Wednesday, September 21, 2011

Dorje's Stripes by Anshumani Ruddra, illustrated by Gwangjo and Jung-a Park

An almost stripeless tiger, named Dorje, lives in a monastery in Tibet. One day, he has a new stripe and Master Wu tells the story of Dorje's stripes. Dorje is a Bengal tiger and his breed is becoming extinct. He fled the hunters to find safety in the monastery, but every time a tiger is killed he loses a stripe. Now that he has a new stripe, there is a new tiger in the jungle and hope for the tigers to survive. A brief after note explains the plight of the Royal Bengal tigers.

The watercolors are attractive, but I found it difficult to picture an audience for this story. The message is heavy-handed and although the story ends with hope, it rings false, since there's no information given about how the tigers are supposed to survive. Is Tibet a suitable place for a tiger sanctuary? Are the tigers supposed to save themselves, as Dorje and assumedly the new female tiger, do?

Verdict: The watercolor illustrations are lovely, but the story is too meandering and mystical for my taste. I'd rather see either a straightforward fiction picture book about tigers or a factual presentation of their current status and ways kids can help, if the book is being targeted to kids.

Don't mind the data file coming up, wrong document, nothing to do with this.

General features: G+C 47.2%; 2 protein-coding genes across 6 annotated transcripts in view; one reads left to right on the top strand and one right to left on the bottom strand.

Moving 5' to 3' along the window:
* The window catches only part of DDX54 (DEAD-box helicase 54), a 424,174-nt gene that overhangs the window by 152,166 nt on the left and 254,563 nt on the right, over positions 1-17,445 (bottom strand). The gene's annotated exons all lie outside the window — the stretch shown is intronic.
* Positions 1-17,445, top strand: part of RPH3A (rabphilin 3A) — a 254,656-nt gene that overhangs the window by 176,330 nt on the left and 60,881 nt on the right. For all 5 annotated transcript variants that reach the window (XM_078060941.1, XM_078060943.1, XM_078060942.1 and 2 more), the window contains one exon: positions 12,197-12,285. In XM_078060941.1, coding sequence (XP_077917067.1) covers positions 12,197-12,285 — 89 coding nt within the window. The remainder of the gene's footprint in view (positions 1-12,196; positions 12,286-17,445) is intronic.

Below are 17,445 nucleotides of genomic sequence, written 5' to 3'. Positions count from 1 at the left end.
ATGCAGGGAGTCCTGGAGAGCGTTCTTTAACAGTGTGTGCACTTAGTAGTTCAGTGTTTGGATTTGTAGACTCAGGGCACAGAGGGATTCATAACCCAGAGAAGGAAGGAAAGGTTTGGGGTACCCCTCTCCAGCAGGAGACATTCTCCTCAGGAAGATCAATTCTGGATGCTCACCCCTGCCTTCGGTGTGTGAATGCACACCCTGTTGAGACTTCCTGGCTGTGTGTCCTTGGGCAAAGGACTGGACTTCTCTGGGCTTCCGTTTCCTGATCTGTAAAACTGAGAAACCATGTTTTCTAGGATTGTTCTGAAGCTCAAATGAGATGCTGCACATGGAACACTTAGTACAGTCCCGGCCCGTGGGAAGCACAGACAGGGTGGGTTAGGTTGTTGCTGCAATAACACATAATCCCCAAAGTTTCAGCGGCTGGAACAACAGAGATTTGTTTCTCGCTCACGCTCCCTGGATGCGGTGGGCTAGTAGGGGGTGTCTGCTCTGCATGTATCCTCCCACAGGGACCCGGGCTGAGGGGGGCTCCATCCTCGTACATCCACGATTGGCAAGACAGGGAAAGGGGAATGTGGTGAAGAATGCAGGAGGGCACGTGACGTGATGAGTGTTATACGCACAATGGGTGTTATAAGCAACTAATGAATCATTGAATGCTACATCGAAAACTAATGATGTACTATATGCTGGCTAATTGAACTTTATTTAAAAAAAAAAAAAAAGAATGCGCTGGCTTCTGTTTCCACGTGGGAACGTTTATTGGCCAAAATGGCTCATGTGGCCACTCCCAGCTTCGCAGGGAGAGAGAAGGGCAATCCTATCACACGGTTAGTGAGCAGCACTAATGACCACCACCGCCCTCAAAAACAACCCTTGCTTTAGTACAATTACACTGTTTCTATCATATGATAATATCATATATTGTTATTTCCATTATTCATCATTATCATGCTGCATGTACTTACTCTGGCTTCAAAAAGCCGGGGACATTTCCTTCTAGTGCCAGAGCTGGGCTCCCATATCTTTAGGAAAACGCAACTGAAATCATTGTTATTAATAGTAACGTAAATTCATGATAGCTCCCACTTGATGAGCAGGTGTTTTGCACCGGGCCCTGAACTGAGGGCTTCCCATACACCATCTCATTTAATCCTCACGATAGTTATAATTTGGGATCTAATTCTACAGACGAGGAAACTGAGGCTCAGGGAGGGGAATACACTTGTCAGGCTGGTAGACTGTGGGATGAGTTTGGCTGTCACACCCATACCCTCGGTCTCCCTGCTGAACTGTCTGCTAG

ISBN: 9781935279983; Published March 2011 by Kane Miller; Review copy provided by library

1 comment:

Tammy Flanders said...

Congratulations, Jennifer! I think you’re a Versatile Blogger.
I know not everyone likes getting blog awards so do as you will, just know that your writing is appreciated. If you’ve been previously nominated -- Congratulations, again! This has been an opportunity for me to send out a note of appreciation for the writing you do and let you know that I’ve learn a lot from you.
Thank you.
Apples with Many Seeds

PS. I really appreciate a review like this. Thanks.